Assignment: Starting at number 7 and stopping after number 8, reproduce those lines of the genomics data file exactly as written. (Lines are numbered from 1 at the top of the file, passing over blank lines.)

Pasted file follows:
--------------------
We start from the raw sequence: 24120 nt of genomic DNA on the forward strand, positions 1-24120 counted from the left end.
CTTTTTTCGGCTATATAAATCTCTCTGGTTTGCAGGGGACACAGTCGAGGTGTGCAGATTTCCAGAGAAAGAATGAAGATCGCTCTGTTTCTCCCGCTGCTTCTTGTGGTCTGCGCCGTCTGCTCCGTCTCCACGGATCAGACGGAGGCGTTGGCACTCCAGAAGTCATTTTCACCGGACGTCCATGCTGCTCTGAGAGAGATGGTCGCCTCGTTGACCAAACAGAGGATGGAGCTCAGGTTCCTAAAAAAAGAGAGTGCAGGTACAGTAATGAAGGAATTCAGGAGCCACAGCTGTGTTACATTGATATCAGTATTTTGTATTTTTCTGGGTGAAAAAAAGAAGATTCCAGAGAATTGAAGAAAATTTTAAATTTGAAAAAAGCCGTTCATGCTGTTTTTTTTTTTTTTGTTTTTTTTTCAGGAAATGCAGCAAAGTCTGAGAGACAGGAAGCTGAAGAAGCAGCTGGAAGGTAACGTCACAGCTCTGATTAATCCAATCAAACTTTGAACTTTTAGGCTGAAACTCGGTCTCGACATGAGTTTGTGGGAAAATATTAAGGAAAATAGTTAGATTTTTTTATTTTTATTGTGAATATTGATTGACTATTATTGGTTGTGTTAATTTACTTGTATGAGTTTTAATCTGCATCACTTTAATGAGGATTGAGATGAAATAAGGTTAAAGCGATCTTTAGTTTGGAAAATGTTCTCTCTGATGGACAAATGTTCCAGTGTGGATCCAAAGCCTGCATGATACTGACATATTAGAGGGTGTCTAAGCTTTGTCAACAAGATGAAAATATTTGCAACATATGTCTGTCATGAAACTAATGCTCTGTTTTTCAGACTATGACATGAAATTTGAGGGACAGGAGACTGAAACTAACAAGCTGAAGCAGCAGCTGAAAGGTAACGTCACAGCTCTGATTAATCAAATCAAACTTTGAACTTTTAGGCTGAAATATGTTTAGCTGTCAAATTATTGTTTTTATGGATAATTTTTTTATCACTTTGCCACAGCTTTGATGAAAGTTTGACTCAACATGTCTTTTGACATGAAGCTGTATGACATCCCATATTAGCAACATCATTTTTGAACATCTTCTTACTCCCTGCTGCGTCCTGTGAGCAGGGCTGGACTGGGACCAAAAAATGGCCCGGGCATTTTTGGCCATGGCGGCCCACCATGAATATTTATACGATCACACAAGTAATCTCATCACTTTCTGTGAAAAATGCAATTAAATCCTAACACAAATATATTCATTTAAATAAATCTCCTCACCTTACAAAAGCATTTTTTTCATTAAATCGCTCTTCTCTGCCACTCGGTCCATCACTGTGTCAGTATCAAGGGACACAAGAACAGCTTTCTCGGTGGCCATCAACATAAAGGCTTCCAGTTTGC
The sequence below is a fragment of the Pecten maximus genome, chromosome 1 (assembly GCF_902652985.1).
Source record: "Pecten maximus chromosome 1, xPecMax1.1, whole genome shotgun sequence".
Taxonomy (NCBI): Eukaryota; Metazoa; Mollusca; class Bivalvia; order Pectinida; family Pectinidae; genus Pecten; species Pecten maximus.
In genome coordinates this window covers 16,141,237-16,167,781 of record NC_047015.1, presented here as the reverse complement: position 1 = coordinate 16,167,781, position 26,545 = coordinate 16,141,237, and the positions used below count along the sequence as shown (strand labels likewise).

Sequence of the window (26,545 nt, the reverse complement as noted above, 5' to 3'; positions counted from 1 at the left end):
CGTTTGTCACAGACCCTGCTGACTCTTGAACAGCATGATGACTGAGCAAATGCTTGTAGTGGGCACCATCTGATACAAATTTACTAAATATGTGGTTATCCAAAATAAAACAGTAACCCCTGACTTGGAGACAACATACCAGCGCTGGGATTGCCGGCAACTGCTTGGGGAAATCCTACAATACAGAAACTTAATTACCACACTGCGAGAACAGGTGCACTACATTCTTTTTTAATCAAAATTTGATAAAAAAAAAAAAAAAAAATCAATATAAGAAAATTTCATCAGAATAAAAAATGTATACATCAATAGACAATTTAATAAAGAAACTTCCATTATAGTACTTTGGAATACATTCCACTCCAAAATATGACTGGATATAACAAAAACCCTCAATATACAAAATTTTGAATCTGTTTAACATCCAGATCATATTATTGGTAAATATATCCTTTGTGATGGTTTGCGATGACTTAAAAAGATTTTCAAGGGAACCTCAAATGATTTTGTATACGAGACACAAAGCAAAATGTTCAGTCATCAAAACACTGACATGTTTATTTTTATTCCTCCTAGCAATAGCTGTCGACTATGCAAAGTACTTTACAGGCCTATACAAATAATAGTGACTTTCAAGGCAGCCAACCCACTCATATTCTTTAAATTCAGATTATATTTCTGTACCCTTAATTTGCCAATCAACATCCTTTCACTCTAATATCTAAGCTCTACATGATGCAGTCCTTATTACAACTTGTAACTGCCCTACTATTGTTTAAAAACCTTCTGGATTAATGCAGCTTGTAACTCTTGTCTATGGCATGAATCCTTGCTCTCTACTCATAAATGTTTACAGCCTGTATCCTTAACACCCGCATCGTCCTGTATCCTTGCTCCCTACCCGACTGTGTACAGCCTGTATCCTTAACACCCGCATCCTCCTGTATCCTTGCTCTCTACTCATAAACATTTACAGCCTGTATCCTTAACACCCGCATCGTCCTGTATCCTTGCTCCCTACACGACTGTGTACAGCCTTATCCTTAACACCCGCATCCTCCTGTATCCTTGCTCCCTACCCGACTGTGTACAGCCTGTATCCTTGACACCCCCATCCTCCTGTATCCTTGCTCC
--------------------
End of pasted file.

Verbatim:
Sequence of the window (26,545 nt, the reverse complement as noted above, 5' to 3'; positions counted from 1 at the left end):
CGTTTGTCACAGACCCTGCTGACTCTTGAACAGCATGATGACTGAGCAAATGCTTGTAGTGGGCACCATCTGATACAAATTTACTAAATATGTGGTTATCCAAAATAAAACAGTAACCCCTGACTTGGAGACAACATACCAGCGCTGGGATTGCCGGCAACTGCTTGGGGAAATCCTACAATACAGAAACTTAATTACCACACTGCGAGAACAGGTGCACTACATTCTTTTTTAATCAAAATTTGATAAAAAAAAAAAAAAAAAATCAATATAAGAAAATTTCATCAGAATAAAAAATGTATACATCAATAGACAATTTAATAAAGAAACTTCCATTATAGTACTTTGGAATACATTCCACTCCAAAATATGACTGGATATAACAAAAACCCTCAATATACAAAATTTTGAATCTGTTTAACATCCAGATCATATTATTGGTAAATATATCCTTTGTGATGGTTTGCGATGACTTAAAAAGATTTTCAAGGGAACCTCAAATGATTTTGTATACGAGACACAAAGCAAAATGTTCAGTCATCAAAACACTGACATGTTTATTTTTATTCCTCCTAGCAATAGCTGTCGACTATGCAAAGTACTTTACAGGCCTATACAAATAATAGTGACTTTCAAGGCAGCCAACCCACTCATATTCTTTAAATTCAGATTATATTTCTGTACCCTTAATTTGCCAATCAACATCCTTTCACTCTAATATCTAAGCTCTACATGATGCAGTCCTTATTACAACTTGTAACTGCCCTACTATTGTTTAAAAACCTTCTGGATTAATGCAGCTTGTAACTCTTGTCTATGGCATGAATCCTTGCTCTCTACTCATAAATGTTTACAGCCTGTATCCTTAACACCCGCATCGTCCTGTATCCTTGCTCCCTACCCGACTGTGTACAGCCTGTATCCTTAACACCCGCATCCTCCTGTATCCTTGCTCTCTACTCATAAACATTTACAGCCTGTATCCTTAACACCCGCATCGTCCTGTATCCTTGCTCCCTACACGACTGTGTACAGCCTTATCCTTAACACCCGCATCCTCCTGTATCCTTGCTCCCTACCCGACTGTGTACAGCCTGTATCCTTGACACCCCCATCCTCCTGTATCCTTGCTCC